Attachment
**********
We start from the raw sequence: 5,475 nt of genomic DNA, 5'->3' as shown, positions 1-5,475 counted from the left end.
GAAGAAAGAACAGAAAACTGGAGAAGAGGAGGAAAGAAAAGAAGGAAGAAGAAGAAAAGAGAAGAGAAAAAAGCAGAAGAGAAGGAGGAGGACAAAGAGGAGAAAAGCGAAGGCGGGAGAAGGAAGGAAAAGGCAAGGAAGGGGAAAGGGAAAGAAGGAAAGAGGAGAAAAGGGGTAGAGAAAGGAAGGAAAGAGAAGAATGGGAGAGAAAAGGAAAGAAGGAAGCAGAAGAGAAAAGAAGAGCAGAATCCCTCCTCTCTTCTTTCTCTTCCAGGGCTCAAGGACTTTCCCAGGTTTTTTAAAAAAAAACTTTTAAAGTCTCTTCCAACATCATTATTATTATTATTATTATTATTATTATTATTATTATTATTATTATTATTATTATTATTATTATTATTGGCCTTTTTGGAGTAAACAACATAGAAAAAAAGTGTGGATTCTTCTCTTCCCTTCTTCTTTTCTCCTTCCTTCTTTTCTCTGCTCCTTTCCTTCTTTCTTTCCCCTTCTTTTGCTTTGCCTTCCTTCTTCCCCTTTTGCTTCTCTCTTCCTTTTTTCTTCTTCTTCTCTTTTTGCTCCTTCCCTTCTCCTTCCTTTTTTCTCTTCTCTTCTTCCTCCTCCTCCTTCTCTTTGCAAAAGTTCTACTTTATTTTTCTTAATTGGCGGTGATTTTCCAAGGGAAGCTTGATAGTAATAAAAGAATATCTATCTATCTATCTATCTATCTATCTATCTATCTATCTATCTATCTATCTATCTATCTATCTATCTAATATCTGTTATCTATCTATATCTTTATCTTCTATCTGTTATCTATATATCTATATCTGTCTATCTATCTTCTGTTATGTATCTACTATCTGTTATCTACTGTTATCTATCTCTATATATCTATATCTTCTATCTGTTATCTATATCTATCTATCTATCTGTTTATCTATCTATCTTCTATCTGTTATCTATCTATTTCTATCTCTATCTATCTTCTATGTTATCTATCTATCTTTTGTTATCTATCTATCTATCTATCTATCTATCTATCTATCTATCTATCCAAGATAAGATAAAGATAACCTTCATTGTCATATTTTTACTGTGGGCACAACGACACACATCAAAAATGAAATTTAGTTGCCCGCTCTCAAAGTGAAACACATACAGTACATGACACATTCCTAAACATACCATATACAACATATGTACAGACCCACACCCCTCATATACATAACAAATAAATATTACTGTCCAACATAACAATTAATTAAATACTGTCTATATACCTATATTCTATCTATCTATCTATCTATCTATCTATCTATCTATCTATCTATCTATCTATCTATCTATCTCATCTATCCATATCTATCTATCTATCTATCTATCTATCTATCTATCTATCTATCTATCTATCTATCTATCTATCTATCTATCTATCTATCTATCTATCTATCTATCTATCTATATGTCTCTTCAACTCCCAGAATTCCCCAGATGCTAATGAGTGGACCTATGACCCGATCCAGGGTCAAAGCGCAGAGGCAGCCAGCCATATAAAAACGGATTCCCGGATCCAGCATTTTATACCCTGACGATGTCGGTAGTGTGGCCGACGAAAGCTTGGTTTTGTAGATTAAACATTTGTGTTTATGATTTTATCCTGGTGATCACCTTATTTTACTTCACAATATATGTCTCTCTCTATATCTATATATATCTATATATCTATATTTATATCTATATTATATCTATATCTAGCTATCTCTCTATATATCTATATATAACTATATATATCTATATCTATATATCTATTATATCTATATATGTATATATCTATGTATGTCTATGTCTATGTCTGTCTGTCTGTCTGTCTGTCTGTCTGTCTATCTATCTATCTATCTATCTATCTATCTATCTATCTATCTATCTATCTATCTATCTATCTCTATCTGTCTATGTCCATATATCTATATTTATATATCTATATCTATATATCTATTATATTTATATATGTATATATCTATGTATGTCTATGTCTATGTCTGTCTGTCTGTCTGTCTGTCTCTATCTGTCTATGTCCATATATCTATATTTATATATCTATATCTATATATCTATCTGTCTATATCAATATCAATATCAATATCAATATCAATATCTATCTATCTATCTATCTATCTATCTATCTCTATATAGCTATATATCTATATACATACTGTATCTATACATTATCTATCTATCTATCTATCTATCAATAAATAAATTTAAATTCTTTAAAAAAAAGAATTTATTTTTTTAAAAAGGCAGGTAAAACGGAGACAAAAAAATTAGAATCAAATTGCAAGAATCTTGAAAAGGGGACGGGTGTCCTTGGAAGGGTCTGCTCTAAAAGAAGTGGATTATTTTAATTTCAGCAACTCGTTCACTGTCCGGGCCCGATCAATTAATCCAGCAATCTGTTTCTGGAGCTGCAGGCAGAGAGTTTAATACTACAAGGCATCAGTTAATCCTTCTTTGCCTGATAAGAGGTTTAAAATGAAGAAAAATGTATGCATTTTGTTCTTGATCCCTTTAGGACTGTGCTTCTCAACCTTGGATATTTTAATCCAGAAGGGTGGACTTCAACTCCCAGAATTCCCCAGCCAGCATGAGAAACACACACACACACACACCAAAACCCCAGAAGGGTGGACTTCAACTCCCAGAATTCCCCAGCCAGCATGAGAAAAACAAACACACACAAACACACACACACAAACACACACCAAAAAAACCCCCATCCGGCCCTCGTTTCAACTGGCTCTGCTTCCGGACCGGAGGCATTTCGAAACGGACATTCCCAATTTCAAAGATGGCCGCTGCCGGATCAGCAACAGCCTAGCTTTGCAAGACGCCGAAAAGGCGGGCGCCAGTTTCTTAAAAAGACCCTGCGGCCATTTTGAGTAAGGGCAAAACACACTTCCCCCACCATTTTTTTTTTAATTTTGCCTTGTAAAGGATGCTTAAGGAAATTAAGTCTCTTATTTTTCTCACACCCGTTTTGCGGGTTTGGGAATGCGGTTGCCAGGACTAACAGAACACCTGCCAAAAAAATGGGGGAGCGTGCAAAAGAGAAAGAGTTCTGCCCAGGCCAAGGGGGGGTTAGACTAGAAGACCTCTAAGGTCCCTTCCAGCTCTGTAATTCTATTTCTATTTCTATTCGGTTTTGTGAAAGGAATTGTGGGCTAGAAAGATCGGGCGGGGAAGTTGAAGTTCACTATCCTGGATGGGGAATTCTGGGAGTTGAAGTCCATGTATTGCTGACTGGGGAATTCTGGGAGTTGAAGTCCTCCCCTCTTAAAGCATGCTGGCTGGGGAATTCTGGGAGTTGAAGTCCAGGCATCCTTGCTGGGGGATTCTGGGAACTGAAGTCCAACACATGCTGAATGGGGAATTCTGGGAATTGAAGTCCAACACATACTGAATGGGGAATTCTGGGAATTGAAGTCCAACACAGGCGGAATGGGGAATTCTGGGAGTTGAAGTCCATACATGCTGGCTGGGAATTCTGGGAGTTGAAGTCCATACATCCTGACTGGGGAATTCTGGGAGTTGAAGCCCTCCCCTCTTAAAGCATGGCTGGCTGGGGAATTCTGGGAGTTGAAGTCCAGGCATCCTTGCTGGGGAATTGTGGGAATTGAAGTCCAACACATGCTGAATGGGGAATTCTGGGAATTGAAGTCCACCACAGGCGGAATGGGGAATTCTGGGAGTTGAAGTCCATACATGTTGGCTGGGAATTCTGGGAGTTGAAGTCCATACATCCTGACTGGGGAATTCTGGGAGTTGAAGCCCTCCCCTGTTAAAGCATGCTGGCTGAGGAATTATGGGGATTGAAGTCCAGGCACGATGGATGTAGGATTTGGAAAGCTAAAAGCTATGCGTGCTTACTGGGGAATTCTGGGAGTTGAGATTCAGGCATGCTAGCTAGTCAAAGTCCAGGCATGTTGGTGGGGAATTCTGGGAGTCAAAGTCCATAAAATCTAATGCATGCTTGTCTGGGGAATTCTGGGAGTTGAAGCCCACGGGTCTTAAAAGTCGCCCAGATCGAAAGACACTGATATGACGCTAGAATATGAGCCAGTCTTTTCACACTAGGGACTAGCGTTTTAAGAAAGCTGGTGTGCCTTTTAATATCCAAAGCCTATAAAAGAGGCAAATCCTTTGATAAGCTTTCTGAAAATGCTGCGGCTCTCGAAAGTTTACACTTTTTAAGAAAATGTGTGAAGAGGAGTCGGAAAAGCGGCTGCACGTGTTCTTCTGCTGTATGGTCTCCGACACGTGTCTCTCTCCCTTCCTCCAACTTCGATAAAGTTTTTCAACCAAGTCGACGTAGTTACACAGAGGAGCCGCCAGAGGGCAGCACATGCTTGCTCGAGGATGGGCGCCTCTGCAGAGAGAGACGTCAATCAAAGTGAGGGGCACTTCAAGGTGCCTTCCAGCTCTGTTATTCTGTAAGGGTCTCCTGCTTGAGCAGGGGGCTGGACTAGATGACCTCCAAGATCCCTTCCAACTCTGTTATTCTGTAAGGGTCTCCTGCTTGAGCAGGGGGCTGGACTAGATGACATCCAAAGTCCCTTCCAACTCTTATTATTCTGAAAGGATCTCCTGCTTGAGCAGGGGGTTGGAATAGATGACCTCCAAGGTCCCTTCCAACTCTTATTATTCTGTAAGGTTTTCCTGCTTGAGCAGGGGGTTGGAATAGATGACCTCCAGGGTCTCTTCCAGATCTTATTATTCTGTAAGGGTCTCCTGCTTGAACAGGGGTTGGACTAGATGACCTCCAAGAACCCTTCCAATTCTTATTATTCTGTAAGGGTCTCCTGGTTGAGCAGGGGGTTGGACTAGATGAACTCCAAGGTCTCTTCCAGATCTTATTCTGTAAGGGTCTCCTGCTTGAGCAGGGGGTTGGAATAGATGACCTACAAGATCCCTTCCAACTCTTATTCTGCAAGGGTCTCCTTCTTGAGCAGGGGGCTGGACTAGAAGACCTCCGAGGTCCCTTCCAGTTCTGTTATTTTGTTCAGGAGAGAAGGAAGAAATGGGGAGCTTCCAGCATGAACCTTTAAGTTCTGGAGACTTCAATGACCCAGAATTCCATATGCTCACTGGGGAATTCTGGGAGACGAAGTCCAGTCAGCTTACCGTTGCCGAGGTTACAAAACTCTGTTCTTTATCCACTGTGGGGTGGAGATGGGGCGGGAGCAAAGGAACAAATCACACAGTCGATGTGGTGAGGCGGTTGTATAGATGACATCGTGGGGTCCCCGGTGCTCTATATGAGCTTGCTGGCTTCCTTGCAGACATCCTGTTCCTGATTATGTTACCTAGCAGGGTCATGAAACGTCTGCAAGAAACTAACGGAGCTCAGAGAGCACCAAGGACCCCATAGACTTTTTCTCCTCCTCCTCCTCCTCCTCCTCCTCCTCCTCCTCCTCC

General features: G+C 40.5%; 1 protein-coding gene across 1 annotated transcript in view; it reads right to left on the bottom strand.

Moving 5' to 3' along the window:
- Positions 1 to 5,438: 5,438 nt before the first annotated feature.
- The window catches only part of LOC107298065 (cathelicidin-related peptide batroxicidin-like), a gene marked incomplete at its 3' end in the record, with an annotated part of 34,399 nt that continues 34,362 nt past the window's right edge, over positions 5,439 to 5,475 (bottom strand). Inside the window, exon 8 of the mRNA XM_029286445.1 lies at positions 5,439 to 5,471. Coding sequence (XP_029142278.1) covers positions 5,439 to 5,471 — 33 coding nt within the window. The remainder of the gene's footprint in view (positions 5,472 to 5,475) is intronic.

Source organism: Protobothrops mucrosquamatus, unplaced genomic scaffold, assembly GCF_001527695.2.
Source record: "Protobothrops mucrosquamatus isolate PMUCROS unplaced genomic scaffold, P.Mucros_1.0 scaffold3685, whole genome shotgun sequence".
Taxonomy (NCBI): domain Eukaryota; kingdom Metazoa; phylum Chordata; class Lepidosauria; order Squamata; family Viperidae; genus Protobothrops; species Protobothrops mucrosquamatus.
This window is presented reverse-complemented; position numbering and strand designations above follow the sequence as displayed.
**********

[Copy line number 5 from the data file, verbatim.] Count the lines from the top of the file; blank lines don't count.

- Positions 1 to 5,438: 5,438 nt before the first annotated feature.